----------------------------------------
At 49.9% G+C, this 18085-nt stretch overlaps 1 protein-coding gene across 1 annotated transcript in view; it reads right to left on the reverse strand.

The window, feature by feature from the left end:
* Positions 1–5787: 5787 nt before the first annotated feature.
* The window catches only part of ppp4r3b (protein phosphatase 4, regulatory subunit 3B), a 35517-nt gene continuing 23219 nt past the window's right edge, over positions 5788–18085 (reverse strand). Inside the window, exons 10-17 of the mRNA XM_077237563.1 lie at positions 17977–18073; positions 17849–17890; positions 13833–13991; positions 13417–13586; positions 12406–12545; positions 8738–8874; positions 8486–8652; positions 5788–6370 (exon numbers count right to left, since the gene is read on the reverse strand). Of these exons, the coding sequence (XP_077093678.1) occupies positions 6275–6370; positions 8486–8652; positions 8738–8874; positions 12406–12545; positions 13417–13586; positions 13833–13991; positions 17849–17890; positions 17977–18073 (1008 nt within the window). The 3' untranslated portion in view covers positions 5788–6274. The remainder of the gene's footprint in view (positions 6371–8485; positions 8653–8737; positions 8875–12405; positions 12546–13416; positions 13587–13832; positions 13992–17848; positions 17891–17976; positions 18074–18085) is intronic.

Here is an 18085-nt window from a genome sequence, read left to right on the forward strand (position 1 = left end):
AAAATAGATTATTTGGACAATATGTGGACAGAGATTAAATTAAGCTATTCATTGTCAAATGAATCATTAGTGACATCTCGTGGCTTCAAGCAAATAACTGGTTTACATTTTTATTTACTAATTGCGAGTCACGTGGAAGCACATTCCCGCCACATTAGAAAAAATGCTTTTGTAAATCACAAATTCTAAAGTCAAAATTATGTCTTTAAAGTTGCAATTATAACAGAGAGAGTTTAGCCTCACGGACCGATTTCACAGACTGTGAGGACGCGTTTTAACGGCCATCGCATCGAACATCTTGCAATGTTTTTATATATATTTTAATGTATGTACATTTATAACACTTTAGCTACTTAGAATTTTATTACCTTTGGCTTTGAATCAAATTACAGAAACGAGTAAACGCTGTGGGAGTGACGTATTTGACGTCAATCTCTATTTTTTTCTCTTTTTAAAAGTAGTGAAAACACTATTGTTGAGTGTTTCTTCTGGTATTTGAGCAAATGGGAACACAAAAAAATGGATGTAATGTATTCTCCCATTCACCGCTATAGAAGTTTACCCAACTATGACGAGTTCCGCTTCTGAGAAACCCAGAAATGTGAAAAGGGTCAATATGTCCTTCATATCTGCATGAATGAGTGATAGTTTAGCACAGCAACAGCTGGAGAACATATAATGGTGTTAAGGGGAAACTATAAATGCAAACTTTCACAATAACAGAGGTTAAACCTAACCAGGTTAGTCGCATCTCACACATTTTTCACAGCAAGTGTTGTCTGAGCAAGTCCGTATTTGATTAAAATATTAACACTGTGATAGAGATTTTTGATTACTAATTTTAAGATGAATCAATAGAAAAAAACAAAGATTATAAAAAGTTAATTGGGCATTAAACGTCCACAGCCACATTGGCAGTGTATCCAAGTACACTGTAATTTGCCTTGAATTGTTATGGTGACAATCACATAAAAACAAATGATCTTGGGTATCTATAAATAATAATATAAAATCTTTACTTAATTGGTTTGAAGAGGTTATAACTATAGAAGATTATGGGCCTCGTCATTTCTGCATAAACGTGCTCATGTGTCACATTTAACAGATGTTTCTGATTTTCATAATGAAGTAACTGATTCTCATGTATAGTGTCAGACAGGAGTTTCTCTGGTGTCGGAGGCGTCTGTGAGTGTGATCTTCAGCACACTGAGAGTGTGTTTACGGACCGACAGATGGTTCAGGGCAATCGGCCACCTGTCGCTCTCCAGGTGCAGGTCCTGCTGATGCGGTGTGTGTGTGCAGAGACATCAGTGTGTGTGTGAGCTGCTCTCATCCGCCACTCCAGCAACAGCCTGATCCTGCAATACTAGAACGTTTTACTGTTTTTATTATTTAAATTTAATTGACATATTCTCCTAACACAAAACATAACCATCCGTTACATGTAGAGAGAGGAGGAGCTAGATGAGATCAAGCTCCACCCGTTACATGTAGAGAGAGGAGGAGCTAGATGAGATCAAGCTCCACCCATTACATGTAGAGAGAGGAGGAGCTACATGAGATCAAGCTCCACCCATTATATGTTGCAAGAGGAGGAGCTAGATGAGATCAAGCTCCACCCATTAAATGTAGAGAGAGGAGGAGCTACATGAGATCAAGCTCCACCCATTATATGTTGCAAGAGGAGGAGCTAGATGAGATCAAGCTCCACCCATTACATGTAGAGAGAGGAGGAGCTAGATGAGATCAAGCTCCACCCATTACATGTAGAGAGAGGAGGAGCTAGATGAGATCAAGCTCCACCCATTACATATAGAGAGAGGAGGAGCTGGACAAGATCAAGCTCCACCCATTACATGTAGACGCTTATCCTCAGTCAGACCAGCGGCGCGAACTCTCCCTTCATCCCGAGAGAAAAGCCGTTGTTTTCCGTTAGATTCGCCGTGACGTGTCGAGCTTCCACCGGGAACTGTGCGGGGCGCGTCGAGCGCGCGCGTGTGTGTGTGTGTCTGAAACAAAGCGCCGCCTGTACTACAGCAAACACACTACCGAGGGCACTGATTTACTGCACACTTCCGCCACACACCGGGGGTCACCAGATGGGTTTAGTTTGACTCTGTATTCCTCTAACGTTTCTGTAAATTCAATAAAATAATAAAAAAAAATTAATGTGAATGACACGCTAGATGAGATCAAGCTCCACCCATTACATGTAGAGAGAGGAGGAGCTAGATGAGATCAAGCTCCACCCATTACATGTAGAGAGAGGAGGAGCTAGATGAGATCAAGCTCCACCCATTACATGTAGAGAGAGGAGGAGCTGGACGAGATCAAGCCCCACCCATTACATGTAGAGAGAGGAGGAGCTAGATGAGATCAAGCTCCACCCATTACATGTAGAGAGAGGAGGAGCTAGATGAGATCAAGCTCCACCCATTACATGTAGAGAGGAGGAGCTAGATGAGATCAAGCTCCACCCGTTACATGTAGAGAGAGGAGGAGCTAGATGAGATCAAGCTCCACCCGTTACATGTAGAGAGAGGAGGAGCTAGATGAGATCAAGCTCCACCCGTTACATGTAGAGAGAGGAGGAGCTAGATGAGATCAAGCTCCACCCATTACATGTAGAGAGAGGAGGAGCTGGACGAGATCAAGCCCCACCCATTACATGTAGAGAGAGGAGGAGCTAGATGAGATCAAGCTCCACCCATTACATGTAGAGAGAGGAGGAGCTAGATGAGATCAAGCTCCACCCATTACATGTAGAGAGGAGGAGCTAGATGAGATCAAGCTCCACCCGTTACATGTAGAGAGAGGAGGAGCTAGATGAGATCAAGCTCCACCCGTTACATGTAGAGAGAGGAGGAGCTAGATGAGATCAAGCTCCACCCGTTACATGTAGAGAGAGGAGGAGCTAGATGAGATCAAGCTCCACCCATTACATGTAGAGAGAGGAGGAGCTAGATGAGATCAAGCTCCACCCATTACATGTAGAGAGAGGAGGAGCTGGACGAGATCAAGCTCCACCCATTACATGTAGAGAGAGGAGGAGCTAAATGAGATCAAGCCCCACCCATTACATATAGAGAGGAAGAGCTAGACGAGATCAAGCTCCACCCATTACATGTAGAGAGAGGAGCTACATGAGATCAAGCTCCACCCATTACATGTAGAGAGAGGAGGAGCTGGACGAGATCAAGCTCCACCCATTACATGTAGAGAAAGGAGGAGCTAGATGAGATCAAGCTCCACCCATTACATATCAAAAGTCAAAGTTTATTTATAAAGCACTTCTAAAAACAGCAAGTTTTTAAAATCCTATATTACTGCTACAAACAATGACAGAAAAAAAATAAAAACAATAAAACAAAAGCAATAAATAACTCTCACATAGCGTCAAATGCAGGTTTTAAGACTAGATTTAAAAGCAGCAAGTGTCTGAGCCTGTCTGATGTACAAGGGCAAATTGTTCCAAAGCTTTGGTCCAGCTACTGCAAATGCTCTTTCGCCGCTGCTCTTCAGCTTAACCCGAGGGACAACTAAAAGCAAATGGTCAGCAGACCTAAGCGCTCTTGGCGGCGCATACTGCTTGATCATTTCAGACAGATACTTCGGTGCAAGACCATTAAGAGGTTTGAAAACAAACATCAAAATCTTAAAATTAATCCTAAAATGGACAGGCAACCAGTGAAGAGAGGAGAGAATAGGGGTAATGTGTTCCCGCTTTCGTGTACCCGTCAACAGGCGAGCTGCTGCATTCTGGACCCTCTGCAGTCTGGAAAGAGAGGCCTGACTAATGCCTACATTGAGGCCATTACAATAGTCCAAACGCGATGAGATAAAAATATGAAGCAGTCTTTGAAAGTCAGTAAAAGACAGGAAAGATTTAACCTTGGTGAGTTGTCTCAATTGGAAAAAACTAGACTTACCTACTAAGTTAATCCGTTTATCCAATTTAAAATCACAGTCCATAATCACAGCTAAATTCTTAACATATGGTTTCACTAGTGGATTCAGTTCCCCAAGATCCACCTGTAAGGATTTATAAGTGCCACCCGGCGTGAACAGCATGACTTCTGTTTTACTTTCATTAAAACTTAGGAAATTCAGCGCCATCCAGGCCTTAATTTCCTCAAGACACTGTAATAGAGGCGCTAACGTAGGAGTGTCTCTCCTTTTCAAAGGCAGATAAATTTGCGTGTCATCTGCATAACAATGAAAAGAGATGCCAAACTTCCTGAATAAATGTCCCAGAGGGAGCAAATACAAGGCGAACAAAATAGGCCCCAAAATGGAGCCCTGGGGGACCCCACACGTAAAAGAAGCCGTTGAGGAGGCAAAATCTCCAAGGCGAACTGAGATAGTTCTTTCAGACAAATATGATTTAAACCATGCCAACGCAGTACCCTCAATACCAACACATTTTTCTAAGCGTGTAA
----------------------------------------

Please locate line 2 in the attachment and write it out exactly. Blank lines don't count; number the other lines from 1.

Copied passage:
The window, feature by feature from the left end: